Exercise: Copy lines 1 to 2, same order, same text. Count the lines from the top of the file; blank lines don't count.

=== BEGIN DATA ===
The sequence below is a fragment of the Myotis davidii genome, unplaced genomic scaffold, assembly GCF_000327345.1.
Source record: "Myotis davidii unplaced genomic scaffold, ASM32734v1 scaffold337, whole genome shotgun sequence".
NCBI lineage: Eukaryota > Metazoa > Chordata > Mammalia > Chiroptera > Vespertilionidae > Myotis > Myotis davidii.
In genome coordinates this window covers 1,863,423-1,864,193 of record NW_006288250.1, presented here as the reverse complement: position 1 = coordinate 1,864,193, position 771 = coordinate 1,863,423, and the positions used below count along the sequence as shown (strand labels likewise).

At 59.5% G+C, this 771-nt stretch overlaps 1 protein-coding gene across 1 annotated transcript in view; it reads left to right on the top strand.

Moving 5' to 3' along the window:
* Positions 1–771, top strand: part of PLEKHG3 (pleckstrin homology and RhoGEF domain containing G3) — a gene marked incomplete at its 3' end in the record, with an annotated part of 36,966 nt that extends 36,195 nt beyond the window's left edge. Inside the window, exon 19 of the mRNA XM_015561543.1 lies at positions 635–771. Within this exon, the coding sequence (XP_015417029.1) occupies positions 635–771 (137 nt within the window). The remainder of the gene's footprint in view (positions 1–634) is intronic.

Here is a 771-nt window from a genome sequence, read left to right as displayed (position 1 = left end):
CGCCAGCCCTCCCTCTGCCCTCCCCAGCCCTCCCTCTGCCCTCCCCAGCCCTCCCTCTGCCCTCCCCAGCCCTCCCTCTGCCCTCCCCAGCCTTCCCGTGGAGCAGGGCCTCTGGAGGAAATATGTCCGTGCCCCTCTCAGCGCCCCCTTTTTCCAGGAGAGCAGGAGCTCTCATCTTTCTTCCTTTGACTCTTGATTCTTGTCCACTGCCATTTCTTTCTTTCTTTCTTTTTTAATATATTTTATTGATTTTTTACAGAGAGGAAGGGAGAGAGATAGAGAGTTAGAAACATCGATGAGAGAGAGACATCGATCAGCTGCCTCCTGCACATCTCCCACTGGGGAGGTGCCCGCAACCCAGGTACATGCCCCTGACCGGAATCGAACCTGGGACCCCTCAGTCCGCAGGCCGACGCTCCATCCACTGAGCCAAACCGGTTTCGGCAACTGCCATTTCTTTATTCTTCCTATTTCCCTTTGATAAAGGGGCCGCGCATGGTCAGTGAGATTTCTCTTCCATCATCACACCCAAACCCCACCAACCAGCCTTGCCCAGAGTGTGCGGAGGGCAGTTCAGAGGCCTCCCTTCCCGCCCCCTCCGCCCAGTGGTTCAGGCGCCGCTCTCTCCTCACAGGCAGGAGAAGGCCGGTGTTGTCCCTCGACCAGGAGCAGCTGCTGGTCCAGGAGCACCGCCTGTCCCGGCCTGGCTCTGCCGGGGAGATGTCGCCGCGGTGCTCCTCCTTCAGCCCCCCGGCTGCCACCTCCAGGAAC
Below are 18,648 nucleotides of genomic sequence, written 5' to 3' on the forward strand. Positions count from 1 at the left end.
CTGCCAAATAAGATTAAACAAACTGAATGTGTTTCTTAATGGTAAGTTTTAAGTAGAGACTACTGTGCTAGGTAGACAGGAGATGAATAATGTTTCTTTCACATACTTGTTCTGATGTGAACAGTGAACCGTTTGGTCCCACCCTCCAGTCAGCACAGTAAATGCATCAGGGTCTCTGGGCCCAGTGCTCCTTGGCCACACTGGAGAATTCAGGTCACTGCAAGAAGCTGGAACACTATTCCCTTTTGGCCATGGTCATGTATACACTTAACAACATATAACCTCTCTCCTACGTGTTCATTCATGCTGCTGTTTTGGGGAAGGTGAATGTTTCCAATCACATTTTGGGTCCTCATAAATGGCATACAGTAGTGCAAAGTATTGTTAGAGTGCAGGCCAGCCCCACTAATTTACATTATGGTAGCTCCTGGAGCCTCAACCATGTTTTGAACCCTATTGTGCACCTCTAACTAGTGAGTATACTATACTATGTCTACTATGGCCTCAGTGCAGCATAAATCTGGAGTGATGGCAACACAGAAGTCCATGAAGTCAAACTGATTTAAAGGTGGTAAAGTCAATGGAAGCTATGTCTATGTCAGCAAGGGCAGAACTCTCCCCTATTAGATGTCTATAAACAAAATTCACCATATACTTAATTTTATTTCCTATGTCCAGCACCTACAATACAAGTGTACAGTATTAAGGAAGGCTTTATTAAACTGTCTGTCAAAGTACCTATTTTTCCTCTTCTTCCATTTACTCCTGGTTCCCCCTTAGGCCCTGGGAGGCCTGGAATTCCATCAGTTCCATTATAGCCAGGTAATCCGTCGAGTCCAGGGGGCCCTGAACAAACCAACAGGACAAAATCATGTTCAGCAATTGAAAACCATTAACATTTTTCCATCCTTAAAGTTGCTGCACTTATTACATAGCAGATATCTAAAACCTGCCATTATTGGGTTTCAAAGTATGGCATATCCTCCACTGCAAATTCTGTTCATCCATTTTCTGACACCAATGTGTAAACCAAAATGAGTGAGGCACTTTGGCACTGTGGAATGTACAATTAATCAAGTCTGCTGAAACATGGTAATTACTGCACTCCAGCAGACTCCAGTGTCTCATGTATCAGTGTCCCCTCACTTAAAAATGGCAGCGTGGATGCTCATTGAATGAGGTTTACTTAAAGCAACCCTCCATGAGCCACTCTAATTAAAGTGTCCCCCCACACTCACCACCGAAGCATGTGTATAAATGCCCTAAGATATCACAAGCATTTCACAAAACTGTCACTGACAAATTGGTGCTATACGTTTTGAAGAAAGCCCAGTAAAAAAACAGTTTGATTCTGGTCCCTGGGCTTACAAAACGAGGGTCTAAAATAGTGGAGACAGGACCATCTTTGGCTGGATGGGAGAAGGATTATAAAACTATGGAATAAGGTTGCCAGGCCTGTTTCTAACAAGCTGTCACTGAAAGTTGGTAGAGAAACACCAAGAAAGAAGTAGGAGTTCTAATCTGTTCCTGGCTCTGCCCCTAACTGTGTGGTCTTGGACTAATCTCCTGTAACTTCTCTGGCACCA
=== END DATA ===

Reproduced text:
The sequence below is a fragment of the Myotis davidii genome, unplaced genomic scaffold, assembly GCF_000327345.1.
Source record: "Myotis davidii unplaced genomic scaffold, ASM32734v1 scaffold337, whole genome shotgun sequence".